The authenticity of Zuckerberg’s post has been confirmed by Facebook. The first comment in a YC’s Hacker News thread dedicated to Zuckerberg’s remarks says it all:
If everyone looks different but thinks the same, that’s not real diversity.
Shaming and Mobbing Practices Have No Place in a Liberal Democracy
I guess Thiel is one of those persons that, as Zuckerbers says, support Trump for reasons that do not involve racism, sexism, xenophobia or accepting sexual assault. To my knowledge. Thiel is no racist or xenophobe, and has never sexually assaulted anyone. It’s worth noting that Thiel was the first man ever to say “I’m proud to be gay‘ at a Republican National Convention, and donated $2 million to the campaign of Carly Fiorina (who, for those who didn’t notice, happens to be a woman). To me, raised in the old-fashioned belief that facts count more than empty words, these facts indicate that calling Thiel homophobic or sexist is, to say the least, surreal.
Peter Thiel is a visionary thinker who believes, for reasons that must make sense to him, that a Trump presidency would be good for the nation and the world. I disagree. But we must reply to Thiel’s arguments with better arguments, not with shaming and mobbing practices that have no place in a liberal democracy.
I am not an American, but I have given a lot of thought to the upcoming US elections. As a foreigner who will be affected (like everyone else on the planet) by America’s choice on November 8, and as a friend of America, I hope Clinton wins.
But I don’t condemn Trump’s supporters. On the contrary, I agree with Zuckerberg: almost half of the population of the US support Trump for reasons that, in many cases, deserve consideration.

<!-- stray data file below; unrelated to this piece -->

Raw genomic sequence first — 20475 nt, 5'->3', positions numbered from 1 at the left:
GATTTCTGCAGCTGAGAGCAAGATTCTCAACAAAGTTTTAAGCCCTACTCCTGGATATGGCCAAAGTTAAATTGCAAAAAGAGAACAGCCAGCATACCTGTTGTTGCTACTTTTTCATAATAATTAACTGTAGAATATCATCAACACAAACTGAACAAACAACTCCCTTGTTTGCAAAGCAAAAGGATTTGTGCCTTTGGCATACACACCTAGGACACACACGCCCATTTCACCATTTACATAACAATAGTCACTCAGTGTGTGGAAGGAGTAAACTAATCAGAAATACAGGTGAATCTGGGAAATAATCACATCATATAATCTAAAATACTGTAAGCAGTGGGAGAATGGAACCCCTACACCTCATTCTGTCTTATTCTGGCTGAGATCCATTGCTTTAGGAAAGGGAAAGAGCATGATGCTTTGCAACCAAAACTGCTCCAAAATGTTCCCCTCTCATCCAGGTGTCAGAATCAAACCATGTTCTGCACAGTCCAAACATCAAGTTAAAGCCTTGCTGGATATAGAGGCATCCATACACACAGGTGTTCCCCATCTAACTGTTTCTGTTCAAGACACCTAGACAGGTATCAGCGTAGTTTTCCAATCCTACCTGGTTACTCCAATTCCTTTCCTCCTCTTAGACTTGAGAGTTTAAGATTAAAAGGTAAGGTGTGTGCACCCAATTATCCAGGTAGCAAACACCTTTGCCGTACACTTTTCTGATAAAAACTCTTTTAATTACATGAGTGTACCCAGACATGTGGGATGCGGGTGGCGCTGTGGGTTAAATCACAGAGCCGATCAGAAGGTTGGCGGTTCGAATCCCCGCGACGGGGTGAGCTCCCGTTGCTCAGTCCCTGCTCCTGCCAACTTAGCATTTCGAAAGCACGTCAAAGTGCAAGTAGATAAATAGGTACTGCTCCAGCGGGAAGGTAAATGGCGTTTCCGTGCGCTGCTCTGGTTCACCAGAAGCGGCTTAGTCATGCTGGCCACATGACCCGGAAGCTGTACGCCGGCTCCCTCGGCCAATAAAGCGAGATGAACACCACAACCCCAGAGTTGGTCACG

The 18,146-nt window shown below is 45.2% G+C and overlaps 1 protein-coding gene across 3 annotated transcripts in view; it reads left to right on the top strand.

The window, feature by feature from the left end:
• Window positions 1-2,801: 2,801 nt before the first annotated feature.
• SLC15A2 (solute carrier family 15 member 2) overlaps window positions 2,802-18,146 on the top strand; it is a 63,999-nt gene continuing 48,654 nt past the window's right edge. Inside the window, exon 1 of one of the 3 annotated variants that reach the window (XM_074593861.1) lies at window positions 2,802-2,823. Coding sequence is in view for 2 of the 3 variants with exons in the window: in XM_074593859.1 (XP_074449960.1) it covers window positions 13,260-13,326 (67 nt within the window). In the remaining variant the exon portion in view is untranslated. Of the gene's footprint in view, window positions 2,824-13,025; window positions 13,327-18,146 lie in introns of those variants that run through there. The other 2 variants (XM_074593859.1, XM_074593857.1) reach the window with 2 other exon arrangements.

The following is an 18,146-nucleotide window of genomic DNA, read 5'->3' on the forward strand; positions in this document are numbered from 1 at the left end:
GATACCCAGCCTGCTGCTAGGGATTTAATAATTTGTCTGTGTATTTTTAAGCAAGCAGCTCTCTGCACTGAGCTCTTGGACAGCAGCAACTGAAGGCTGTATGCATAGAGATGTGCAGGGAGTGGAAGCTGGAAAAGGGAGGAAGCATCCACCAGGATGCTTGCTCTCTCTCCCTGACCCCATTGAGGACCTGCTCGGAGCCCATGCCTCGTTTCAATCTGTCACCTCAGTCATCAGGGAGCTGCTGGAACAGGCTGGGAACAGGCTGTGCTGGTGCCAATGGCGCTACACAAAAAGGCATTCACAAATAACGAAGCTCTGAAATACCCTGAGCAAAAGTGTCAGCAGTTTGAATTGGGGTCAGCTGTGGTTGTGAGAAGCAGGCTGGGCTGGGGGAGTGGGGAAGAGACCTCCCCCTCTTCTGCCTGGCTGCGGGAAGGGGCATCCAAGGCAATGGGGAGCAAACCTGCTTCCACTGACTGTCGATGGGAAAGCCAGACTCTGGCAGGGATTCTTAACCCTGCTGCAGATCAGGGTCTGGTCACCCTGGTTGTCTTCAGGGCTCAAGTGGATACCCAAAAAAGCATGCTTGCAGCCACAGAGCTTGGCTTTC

I agree with Altman and Gobry: tolerance, freedom of thought, and freedom of speech, are among the foundations of a healthy society, among the greatest conquests of modern liberal civilization, and much too important to mess with.
Unfortunately, many US “liberals” – I can’t resist putting the word between scare quotes – are disowning these fundamental liberal values. The “liberal” Politically Correct (PC) thought police keeps harassing all those who dissent with shaming and mobbing practices that are running amok, often with the silent approval of the “liberal Left.” In my opinion, this trend is a dangerous slippery slope to a very bad place.
The Thiel episode is but the last of many similar cases. Tesla Motors and SpaceX founder Elon Musk was recently attacked by the media because… he doesn’t follow enough women on Twitter.
A few weeks ago Palmer Luckey, the creator of Facebook’s Oculus Rift Virtual Reality (VR) headset, was outed as a backer of a Trump fan group called “Nimble America.” Some VR developers said they intended to stop developing for the Rift until Luckey is gone.
But other developers resisted the public shaming wave. One said:
I absolutely support him doing whatever he wants politically if it’s legal.To take any other position is against American values.
And don’t forget last year’s BullShirtStorm.
Disclaimer: The views expressed in the article are solely that of the author and do not represent those of, nor should they be attributed to Hacked.
Images from Republican National Convention (screenshot) and Wikimedia Commons.